Wine is big and serious business at PlumpJack. Even during lunch, most tables seem to have a bottle at hand. This isn't surprising; the restaurant's wine list is, if not encyclopedic, artful. (And heavily tilted toward California.) But it's the prices that really jump off the (single) page. Bottles of wine that would cost $40 to $50 in most restaurants are $25 at PlumpJack. The numbers on the list read like something from an "everything must go" liquidation, or a promotional rollback to 1980 prices.
The deals on wine don't stop at the restaurant's door. Just down the block is the PlumpJack wine shop, a handsome emporium where everything from Dom Perignon (1988 vintage) to J. Lohr chardonnay is available at highly competitive prices. Gavin Newsome and his PlumpJack partners are clearly knowledgeable wine enthusiasts, and in chef Maria Helm they have a master at putting together wine-friendly menus.
Newsome's ascendant political star (he was recently elevated to the Board of Supervisors by Mayor Brown) is unlikely to dim the restaurant's luster -- or make it any easier to get in. A restaurateur recently reminded me with a sigh that a typical restaurant's run in this city is nasty, brutish, and short: seven years on average, and maybe even less of late. PlumpJack opened almost five years ago, in 1992, and by the Hobbesian seven-year calculus it should now be late in middle age -- creaking and sputtering a bit, offering two-for-one coupons in packets of junk mail.
The reality, instead, is that dinner reservations must be made three weeks in advance, and lunch reservations are necessary. Even during a midweek noontime, PlumpJack fills up rapidly. It gives every sign of permanence.
The steady crowds might appreciate the value pricing of wine, but it's the food that propels the restaurant. Like the wine list, the menu is brief and Californian in its stylish eclecticism. A bowl of roasted butternut-squash soup ($4), for instance, perfectly suited a cool, sunny winter's day. The soup's flavor was rich and deep, its slight sweetness offset by the fanciful pipings of creme fraiche across its surface.
We also liked the Caesar salad ($6), although, as the MW pointed out, "Caesar salad is salad for people who don't like salad. They can feel virtuous about having eaten a salad even though the whole thing is covered in goo." Helm's version was amply covered in goo, and delicious goo at that -- creamy with garlic and Parmesan cheese, with some croutons thrown in for crunchy counterpoint.
Prawn risotto ($13) took 20 minutes to reach the table. For once I was happy to wait, because the long interval meant that the kitchen was making the dish straight through instead of hurriedly finishing a half-cooked batch.
The resulting rice was perfectly cooked -- each grain glisteningly distinct, and al dente -- but despite the presence of roasted fennel, leeks, and herbs, the risotto seemed underpowered and bland. It also could have used a sprig of parsley or some diced tomato or pepper for a bit of color. Dishes that look bland are more likely to seem bland on the tongue.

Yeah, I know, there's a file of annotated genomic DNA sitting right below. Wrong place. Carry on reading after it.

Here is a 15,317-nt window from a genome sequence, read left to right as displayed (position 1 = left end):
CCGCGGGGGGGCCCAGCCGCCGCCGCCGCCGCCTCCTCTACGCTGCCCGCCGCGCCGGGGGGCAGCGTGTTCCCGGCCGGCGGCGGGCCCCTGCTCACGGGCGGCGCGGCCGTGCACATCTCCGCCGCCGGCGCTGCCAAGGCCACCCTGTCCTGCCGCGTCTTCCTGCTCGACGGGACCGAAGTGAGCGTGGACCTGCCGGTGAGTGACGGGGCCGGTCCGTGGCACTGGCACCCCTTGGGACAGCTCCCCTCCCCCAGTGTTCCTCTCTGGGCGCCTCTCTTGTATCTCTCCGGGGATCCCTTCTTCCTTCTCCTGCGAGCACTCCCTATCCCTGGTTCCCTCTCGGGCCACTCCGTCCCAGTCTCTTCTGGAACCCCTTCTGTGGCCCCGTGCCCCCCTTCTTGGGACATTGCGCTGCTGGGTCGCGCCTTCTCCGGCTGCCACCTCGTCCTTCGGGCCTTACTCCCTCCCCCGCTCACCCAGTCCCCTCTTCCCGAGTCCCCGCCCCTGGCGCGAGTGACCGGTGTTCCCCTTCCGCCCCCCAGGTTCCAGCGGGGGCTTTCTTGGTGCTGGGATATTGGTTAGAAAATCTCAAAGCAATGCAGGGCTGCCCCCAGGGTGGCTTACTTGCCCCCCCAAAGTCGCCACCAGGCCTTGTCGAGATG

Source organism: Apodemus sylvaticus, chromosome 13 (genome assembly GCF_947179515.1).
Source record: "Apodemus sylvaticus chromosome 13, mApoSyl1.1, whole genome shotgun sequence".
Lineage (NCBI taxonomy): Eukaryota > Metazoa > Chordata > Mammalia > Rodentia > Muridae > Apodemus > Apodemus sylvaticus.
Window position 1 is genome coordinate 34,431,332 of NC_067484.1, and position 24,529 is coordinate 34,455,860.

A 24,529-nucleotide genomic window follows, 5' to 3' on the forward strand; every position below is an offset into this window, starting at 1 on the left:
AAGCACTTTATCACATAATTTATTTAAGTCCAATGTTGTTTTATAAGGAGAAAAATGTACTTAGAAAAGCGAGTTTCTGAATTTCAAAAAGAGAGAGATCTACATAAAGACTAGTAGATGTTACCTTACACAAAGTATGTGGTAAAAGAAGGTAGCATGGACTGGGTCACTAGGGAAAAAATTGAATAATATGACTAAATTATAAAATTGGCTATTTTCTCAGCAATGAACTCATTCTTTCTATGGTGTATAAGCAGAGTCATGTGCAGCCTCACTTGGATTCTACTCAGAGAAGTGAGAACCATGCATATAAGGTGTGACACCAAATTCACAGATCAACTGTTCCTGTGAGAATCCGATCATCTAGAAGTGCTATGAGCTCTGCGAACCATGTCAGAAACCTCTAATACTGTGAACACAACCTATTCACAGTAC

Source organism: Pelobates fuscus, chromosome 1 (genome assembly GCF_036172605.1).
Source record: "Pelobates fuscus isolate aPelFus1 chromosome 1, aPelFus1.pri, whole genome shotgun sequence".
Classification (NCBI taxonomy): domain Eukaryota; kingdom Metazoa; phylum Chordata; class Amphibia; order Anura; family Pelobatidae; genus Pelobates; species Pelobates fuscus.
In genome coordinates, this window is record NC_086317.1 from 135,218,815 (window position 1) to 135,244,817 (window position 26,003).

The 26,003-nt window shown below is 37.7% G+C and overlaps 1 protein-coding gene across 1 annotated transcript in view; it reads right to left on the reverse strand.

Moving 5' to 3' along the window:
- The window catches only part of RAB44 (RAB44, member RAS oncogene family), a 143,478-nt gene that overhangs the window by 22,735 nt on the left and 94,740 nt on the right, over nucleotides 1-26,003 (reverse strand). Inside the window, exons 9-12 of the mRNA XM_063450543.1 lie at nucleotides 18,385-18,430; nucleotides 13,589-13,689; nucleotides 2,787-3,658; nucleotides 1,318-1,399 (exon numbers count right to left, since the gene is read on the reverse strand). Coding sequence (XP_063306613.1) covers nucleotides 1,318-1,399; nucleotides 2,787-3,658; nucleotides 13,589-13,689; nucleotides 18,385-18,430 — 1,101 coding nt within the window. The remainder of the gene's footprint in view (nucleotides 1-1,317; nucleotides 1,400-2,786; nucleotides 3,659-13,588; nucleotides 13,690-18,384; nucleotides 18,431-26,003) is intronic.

By contrast, the grilled escolar ($13) -- a beautifully cooked fillet of whitefish described by our server as being something like a cross between halibut and swordfish -- was lively with flavor. The outside of the fillet had been nicely seared and caramelized, and it was served in a Mediterranean nest of asparagus, olives, and roasted tomatoes with a smooth sherry vinaigrette.
Since we'd forsworn wine at lunch (work remaining to be done in the p.m.) we indulged in dessert -- a tasty but grainy butterscotch creme brulee ($6) for me, and the caramelized Meyer lemon tart ($6) for the Mystery Writer. The tart's custard filling was wonderfully creamy and pungent with the Meyer's orange-lemon tang, though he found the scoop of cranberry sorbet on the side "extraneous."
PlumpJack also manages humbler dishes with panache. On another visit, a friend and I contented ourselves with soup and sandwich (for him) and pasta (for me). The soup, roasted eggplant and white bean ($4), needed a tweak of salt but was otherwise agreeably reminiscent of pasta e fagioli, the classic Tuscan preparation. And the sandwich, grilled beef tenderloin ($11) -- on good fresh bread, with grilled red onions and aioli -- was the best sandwich either of us had ever tasted.
The day's pasta ($11) consisted of fusilli and a sauce of so many ingredients that simply listening to the server recite them from memory was confusing. Ingredients included, but were not limited to, caramelized onion, toasted garlic, pancetta, tomatoes, black olives, oregano, and white wine.
Usually such an extensive list spells trouble (the chef, with increasing desperation, hopes that one more ingredient will do the trick), but in this case the legion of players achieved a dark harmony.
PlumpJack Cafe is already leading a local revolution in restaurants' pricing of wines. Their policy of selling a lot of bottles at a modest return means that more and more diners will come to see wine as an indispensable part of a meal (even lunch) and not as a costly indulgence. Other restaurants are going to have to rethink their 300 percent markups, especially when diners start balking at them. Some already are.
But even if wine weren't a bargain at PlumpJack, the place would be thriving. It's become a fixture, without turning stale.
PlumpJack Cafe, at 3127 Fillmore, serves lunch weekdays from 11:30 a.m. until 2 p.m., and dinner Monday through Saturday from 5:30 until 10 p.m. It's closed on Sundays. Call 563-4755.